Kyrgyzstan Will Move Away From Coal to Hydropower by 2050
At the COP26 summit in Glasgow on November 2, Kyrgyz President Sadyr Japarov made a statement about the transition to an emission-free economy and the impact of climate change on the people of the mountainous areas.
“It is important for Kyrgyzstan to protect its centuries-old glaciers, water resources and great mountains not only from climate change, but also from unscrupulous economic activity. Unfortunately, there are such precedents in Kyrgyzstan, so I urge the international community to work together to oppose business practices which destroys glaciers. Adaptation programs and projects will be implemented in vulnerable sectors such as agriculture, water resources, energy, industry, emergencies, public health, forests and biodiversity. Given that ninety-four percent of our country is mountainous, the scale of the work ahead is enormous. Their implementation will cost almost three billion US dollars” he said.
Japarov said the negative effects of climate change were being felt by the country’s nature and people, and that Bishkek would live up to the goals of the Paris Agreement. He added that Kyrgyzstan will continue to participate responsibly and comprehensively in the global campaign to mitigate climate change as part of its nationally defined policy until 2030.
“Kyrgyzstan aims to reduce greenhouse gas emissions by 44 percent by 2030. Today, the share of our country in the structure of world emissions is small, about 0.03 percent. The nature of emissions is an anthropogenic. We estimate that $7 billion will be needed to implement medium-term emergency measures to combat climate change. By 2050, Kyrgyzstan is aiming to achieve a carbon-free green development platform. Renewable energy sources, especially hydropower, will be the locomotive of carbon-free policy. We have launched projects to build small and medium-sized hydropower plants to eliminate the use of carbon energy sources, primarily coal and fuel oil, and to fully convert it into electricity, without harming the environment and the industrial sector and housing and communal services.”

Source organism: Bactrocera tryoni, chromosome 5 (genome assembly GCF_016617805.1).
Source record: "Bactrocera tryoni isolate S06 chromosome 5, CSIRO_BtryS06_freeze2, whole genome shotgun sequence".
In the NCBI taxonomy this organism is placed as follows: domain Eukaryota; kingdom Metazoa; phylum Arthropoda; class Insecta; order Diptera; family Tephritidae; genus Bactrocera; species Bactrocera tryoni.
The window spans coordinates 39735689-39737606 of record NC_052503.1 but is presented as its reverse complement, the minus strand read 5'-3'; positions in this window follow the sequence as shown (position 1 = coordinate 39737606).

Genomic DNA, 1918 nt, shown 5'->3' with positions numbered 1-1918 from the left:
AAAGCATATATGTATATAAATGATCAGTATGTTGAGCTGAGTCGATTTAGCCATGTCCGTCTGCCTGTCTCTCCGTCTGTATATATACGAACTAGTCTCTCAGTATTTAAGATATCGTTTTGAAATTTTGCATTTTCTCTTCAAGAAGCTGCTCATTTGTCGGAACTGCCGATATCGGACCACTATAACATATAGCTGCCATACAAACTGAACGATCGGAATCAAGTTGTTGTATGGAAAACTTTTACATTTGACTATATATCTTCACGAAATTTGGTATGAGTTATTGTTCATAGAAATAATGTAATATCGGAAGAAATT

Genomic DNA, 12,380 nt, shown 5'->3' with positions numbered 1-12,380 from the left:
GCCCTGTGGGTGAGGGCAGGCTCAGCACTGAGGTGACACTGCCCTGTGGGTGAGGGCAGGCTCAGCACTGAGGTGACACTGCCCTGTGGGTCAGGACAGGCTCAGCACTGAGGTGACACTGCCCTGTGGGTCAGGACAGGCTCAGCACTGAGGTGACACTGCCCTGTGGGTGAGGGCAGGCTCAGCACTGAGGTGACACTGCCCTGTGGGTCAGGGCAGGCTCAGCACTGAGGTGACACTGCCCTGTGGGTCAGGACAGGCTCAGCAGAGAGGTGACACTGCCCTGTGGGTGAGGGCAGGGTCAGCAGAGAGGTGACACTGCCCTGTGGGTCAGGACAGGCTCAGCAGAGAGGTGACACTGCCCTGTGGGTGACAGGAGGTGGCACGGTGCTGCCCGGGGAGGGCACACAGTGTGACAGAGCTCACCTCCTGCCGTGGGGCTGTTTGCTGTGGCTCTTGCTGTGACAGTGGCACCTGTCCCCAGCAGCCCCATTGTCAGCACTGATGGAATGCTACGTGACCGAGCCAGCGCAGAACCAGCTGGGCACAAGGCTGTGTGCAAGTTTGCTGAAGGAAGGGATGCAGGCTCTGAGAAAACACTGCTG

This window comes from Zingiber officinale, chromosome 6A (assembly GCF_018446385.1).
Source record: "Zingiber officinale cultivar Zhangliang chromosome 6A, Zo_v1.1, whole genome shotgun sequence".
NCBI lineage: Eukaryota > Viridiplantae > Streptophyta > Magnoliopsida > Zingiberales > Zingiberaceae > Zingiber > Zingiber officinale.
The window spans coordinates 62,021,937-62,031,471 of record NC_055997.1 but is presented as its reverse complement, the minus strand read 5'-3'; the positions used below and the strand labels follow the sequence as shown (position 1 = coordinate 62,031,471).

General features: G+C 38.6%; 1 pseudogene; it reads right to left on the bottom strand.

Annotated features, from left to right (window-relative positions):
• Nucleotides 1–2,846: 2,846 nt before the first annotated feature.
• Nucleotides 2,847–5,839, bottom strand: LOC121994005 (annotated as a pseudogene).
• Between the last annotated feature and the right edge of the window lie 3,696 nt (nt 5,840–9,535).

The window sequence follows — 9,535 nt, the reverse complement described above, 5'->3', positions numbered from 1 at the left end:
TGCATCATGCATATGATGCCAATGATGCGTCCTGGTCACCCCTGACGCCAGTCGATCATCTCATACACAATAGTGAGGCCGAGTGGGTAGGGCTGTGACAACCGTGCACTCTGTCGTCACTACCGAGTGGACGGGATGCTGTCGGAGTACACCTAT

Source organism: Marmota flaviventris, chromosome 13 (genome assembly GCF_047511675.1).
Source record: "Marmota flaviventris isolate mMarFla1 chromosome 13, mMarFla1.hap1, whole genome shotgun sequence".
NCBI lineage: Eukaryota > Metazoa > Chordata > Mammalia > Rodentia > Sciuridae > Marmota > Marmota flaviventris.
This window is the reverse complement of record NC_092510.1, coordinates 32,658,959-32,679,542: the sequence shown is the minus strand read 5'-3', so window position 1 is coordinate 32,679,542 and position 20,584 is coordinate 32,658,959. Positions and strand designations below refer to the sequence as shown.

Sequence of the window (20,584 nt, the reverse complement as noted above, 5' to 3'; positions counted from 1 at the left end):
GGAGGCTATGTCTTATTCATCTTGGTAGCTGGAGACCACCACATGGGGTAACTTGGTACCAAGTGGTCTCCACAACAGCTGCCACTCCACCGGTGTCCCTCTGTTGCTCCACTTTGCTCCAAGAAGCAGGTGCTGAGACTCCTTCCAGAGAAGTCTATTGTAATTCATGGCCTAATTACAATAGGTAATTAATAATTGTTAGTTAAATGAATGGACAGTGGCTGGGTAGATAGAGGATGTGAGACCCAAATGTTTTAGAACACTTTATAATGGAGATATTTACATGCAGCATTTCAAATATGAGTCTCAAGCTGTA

According to the Central Asian Institute for Applied Earth Studies, the area of glaciers in Kyrgyzstan has decreased by 16 percent over the past 70 years. Scientists’ predictions for the future are not encouraging.
By 2100, small glaciers will have completely melted, and the area of white snow and blue ice could be reduced by up to 50 percent. Over the past 50 years, the area of glaciers have shrunk by 6,683 square kilometers, or 16-17 percent.
“The problems I have described in terms of the negative effects of climate change are largely inherent in many mountainous countries. To address them, governments, including the government of Kyrgyzstan, need external assistance. “We propose to establish a special fund under the auspices of the United Nations to implement targeted programs on climate change adaptation, with an emphasis on the conservation of glaciers, forests and biodiversity, improved disaster preparedness, and socio-economic support for mountain communities, especially women and children,” said President Japarov.
Mountains covered with white snow and blue ice make up four percent of the total area of Kyrgyzstan. Kyrgyzstan accounts for 45 percent of the glaciers in Central Asia. At the same time, there are disagreements over the distribution and use of water in the region—tensions which are likely to grow stronger as water becomes scarcer and temperatures rise.